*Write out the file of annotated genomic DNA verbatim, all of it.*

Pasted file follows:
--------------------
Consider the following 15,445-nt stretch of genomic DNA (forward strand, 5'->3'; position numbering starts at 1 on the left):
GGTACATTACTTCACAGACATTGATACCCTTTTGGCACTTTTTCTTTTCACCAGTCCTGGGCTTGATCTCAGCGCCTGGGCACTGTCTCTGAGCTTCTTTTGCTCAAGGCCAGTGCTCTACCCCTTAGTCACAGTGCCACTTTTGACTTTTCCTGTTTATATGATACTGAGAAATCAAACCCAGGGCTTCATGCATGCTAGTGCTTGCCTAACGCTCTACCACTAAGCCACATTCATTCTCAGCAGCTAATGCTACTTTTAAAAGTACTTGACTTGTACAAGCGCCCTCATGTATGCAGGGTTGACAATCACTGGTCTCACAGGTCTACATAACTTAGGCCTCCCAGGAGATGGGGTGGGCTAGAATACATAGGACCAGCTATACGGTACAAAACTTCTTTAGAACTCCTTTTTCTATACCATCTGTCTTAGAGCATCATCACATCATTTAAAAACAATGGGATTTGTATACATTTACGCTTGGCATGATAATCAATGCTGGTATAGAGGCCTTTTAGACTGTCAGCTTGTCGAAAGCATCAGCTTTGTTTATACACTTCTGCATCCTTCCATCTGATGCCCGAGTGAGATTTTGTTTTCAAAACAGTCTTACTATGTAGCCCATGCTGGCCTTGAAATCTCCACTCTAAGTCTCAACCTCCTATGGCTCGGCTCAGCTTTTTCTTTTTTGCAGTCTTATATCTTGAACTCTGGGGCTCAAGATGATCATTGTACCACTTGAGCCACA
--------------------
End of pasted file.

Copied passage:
Consider the following 15,445-nt stretch of genomic DNA (forward strand, 5'->3'; position numbering starts at 1 on the left):
GGTACATTACTTCACAGACATTGATACCCTTTTGGCACTTTTTCTTTTCACCAGTCCTGGGCTTGATCTCAGCGCCTGGGCACTGTCTCTGAGCTTCTTTTGCTCAAGGCCAGTGCTCTACCCCTTAGTCACAGTGCCACTTTTGACTTTTCCTGTTTATATGATACTGAGAAATCAAACCCAGGGCTTCATGCATGCTAGTGCTTGCCTAACGCTCTACCACTAAGCCACATTCATTCTCAGCAGCTAATGCTACTTTTAAAAGTACTTGACTTGTACAAGCGCCCTCATGTATGCAGGGTTGACAATCACTGGTCTCACAGGTCTACATAACTTAGGCCTCCCAGGAGATGGGGTGGGCTAGAATACATAGGACCAGCTATACGGTACAAAACTTCTTTAGAACTCCTTTTTCTATACCATCTGTCTTAGAGCATCATCACATCATTTAAAAACAATGGGATTTGTATACATTTACGCTTGGCATGATAATCAATGCTGGTATAGAGGCCTTTTAGACTGTCAGCTTGTCGAAAGCATCAGCTTTGTTTATACACTTCTGCATCCTTCCATCTGATGCCCGAGTGAGATTTTGTTTTCAAAACAGTCTTACTATGTAGCCCATGCTGGCCTTGAAATCTCCACTCTAAGTCTCAACCTCCTATGGCTCGGCTCAGCTTTTTCTTTTTTGCAGTCTTATATCTTGAACTCTGGGGCTCAAGATGATCATTGTACCACTTGAGCCACA